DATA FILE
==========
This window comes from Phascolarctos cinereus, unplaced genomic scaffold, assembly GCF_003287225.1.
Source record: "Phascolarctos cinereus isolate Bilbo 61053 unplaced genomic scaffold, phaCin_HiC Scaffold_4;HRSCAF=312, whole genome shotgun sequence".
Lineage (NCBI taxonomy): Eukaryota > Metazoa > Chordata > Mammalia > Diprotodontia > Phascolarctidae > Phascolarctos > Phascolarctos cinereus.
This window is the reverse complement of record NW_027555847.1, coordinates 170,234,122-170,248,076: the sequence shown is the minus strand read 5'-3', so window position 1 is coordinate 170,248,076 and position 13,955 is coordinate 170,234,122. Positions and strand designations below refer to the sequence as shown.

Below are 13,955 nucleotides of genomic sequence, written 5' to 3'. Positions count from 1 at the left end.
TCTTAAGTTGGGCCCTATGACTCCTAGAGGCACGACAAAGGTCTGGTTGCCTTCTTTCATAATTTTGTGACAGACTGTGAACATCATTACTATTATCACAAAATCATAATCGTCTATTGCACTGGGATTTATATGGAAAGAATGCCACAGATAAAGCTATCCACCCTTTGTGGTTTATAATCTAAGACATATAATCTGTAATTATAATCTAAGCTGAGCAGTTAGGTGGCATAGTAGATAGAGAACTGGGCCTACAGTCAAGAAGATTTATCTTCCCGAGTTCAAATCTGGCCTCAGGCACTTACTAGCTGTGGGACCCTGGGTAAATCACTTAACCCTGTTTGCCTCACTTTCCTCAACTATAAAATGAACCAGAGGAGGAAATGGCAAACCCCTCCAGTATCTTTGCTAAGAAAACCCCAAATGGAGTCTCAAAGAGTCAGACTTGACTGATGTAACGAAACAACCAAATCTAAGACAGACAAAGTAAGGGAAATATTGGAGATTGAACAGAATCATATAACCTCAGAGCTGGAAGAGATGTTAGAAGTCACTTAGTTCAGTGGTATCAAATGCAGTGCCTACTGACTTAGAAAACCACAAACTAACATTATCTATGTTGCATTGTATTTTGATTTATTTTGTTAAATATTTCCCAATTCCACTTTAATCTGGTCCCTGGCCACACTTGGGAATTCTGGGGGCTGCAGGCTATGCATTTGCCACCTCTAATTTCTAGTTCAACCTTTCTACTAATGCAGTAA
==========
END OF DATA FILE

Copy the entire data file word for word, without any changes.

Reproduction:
This window comes from Phascolarctos cinereus, unplaced genomic scaffold, assembly GCF_003287225.1.
Source record: "Phascolarctos cinereus isolate Bilbo 61053 unplaced genomic scaffold, phaCin_HiC Scaffold_4;HRSCAF=312, whole genome shotgun sequence".
Lineage (NCBI taxonomy): Eukaryota > Metazoa > Chordata > Mammalia > Diprotodontia > Phascolarctidae > Phascolarctos > Phascolarctos cinereus.
This window is the reverse complement of record NW_027555847.1, coordinates 170,234,122-170,248,076: the sequence shown is the minus strand read 5'-3', so window position 1 is coordinate 170,248,076 and position 13,955 is coordinate 170,234,122. Positions and strand designations below refer to the sequence as shown.

Below are 13,955 nucleotides of genomic sequence, written 5' to 3'. Positions count from 1 at the left end.
TCTTAAGTTGGGCCCTATGACTCCTAGAGGCACGACAAAGGTCTGGTTGCCTTCTTTCATAATTTTGTGACAGACTGTGAACATCATTACTATTATCACAAAATCATAATCGTCTATTGCACTGGGATTTATATGGAAAGAATGCCACAGATAAAGCTATCCACCCTTTGTGGTTTATAATCTAAGACATATAATCTGTAATTATAATCTAAGCTGAGCAGTTAGGTGGCATAGTAGATAGAGAACTGGGCCTACAGTCAAGAAGATTTATCTTCCCGAGTTCAAATCTGGCCTCAGGCACTTACTAGCTGTGGGACCCTGGGTAAATCACTTAACCCTGTTTGCCTCACTTTCCTCAACTATAAAATGAACCAGAGGAGGAAATGGCAAACCCCTCCAGTATCTTTGCTAAGAAAACCCCAAATGGAGTCTCAAAGAGTCAGACTTGACTGATGTAACGAAACAACCAAATCTAAGACAGACAAAGTAAGGGAAATATTGGAGATTGAACAGAATCATATAACCTCAGAGCTGGAAGAGATGTTAGAAGTCACTTAGTTCAGTGGTATCAAATGCAGTGCCTACTGACTTAGAAAACCACAAACTAACATTATCTATGTTGCATTGTATTTTGATTTATTTTGTTAAATATTTCCCAATTCCACTTTAATCTGGTCCCTGGCCACACTTGGGAATTCTGGGGGCTGCAGGCTATGCATTTGCCACCTCTAATTTCTAGTTCAACCTTTCTACTAATGCAGTAA